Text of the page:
The protocols permitted by the client for encrypted connections. The value is a
           comma-separated list containing one or more protocol names. The protocols that can be
           named for this option depend on the SSL library used to compile MySQL. For details,
           see Section 6.4.6, “Encrypted Connection Protocols and Ciphers”.

           This option was added in MySQL 5.7.10.

       ·   --use-frm

           For repair operations on MyISAM tables, get the table structure from the .frm file so
           that the table can be repaired even if the .MYI header is corrupted.

       ·   --user=user_name, -u user_name

           The MySQL user name to use when connecting to the server.

       ·   --verbose, -v

           Verbose mode. Print information about the various stages of program operation.

       ·   --version, -V

           Display version information and exit.

       ·   --write-binlog

           This option is enabled by default, so that ANALYZE TABLE, OPTIMIZE TABLE, and REPAIR
           TABLE statements generated by mysqlcheck are written to the binary log. Use
           --skip-write-binlog to cause NO_WRITE_TO_BINLOG to be added to the statements so that
           they are not logged. Use the --skip-write-binlog when these statements should not be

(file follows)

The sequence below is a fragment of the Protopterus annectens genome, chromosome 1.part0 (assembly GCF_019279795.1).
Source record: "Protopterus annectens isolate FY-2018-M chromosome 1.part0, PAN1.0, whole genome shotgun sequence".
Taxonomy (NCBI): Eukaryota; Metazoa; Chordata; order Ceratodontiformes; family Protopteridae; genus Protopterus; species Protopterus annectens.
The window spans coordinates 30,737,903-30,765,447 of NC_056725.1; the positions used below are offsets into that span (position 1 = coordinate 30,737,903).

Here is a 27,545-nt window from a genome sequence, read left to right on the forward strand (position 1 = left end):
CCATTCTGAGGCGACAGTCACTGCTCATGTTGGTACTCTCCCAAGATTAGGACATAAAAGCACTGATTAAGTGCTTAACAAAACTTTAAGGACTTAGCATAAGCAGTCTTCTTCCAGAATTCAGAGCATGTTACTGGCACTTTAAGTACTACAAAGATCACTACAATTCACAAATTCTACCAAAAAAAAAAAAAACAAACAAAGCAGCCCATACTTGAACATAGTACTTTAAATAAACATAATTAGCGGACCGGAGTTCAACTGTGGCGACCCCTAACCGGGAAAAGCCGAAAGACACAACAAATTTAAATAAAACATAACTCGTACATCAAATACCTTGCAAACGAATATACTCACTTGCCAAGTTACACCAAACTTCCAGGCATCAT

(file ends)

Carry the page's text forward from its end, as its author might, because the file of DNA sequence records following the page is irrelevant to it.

sent to replication slaves or run when using the binary logs for recovery from backup.

COPYRIGHT

       Copyright © 1997, 2018, Oracle and/or its affiliates. All rights reserved.

       This documentation is free software; you can redistribute it and/or modify it only under
       the terms of the GNU General Public License as published by the Free Software Foundation;
       version 2 of the License.

       This documentation is distributed in the hope that it will be useful, but WITHOUT ANY
       WARRANTY; without even the implied warranty of MERCHANTABILITY or FITNESS FOR A PARTICULAR
       PURPOSE. See the GNU General Public License for more details.

       You should have received a copy of the GNU General Public License along with the program;
       if not, write to the Free Software Foundation, Inc., 51 Franklin Street, Fifth Floor,
       Boston, MA 02110-1301 USA or see http://www.gnu.org/licenses/.

SEE ALSO

       For more information, please refer to the MySQL Reference Manual, which may already be
       installed locally and which is also available online at http://dev.mysql.com/doc/.

AUTHOR

       Oracle Corporation (http://dev.mysql.com/).